The number of partnership agreements between unions and employers is at an all time high, but industrial relations are still frequently confrontational, a recent report shows.
The annual study of industrial relations by City law firm DLA describes a ‘frenzy’ of partnership activity over the past year, with 700 approaches made by unions. Around 265 deals were agreed while a further 280 are still under negotiation, the research among 207 large employers and 42 trade unions found.
But the good news is soured by widespread balloting for strike action, with four out of 10 unions balloting their members last year and four out of 10 employers experiencing it. Despite embracing partnership agreements, and low levels of actual industrial action, 84% of unions said they still view the threat of strike action as a useful bargaining tool.
Furthermore 72% of employers said managers and shop stewards were not equipped to work in partnership.
Paul Nichols, DLA partner and co-author of the Industrial Relations Survey, which is in its eighth year, said, ‘The rhetoric of partnership is genuine from the leadership but has not yet reached the shopfloor. Shop stewards need training but only 55% of unions are giving training on partnership.’ Dominic Johnson, head of employee relations at the Confederation of British Industry, said the high incidence of balloting, but low number of actual strikes shows that brinkmanship and game playing are still a common feature of employment relations.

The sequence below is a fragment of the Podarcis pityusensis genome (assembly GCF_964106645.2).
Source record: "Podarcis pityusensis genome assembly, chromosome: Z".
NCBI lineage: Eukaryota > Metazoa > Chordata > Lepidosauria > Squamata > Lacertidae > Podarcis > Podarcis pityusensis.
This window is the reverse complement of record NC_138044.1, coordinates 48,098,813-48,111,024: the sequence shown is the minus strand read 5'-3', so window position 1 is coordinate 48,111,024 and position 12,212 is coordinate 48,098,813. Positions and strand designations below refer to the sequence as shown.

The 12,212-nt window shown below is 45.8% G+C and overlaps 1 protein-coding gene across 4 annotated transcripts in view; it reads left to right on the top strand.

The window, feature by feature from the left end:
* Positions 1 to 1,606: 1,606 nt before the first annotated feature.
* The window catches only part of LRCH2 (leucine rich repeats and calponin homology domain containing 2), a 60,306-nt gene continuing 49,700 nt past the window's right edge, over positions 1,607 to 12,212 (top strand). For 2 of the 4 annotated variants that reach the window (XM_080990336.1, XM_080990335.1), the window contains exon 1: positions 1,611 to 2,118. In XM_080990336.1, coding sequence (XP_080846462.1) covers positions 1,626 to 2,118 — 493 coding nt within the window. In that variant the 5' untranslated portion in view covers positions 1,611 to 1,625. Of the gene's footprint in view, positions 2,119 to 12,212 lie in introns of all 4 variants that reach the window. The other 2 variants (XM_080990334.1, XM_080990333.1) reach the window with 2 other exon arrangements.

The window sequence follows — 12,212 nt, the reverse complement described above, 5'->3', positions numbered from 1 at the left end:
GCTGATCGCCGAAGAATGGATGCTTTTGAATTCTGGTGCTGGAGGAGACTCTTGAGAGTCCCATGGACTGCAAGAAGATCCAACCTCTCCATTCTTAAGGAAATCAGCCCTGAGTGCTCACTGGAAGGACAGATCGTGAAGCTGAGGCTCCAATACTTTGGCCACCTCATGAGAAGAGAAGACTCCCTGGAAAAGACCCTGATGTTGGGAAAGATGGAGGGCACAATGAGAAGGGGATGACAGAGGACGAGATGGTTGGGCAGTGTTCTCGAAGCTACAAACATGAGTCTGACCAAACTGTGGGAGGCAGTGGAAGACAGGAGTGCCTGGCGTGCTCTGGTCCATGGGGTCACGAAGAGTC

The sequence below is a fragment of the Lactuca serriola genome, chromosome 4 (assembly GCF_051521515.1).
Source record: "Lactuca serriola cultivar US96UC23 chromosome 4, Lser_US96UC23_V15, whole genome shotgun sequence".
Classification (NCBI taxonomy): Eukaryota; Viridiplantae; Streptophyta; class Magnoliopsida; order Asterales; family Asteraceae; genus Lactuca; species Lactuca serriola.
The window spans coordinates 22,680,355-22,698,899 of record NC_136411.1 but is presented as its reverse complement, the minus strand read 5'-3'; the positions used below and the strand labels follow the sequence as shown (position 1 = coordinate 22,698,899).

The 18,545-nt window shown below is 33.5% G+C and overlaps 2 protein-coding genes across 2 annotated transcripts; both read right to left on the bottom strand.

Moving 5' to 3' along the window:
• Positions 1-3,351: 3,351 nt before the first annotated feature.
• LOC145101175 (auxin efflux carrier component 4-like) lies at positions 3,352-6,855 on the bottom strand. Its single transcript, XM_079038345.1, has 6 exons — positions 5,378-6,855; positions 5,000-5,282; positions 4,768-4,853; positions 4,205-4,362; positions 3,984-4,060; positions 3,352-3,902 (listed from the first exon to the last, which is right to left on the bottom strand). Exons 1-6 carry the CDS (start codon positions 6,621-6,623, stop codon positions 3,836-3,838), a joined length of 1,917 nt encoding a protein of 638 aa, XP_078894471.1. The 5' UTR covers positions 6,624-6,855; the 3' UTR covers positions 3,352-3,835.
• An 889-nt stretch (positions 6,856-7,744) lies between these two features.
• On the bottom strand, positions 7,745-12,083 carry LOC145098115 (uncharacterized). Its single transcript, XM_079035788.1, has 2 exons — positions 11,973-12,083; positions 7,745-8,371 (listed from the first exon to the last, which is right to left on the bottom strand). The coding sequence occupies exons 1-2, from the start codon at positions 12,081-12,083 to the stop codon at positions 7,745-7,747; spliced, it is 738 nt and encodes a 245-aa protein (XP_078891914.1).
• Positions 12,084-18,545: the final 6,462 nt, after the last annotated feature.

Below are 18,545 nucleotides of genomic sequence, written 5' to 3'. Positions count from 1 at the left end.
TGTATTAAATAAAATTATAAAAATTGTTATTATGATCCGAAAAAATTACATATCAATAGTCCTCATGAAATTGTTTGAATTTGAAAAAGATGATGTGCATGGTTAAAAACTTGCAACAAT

‘If the people who are in the front line of employment relations aren’t changing their behaviour then the fine sentiments of any proposed partnership agreement are unlikely to be delivered,’ he said.
Sarah Veale, senior employment rights officer at the TUC, said the findings should be taken with a pinch of salt. ‘We have not yet got to the stage where partnership can be properly assessed,’ she said. ‘Often deals set up as partnerships aren’t, while others that aren’t called partnerships are exactly that in practice. I wouldn’t take this survey as indicating a major trend.’ She agreed that it is difficult to ensure that the message from the top percolates down to the managers and shop stewards putting it into practice.
Dominique Hammond writes for Personnel Toda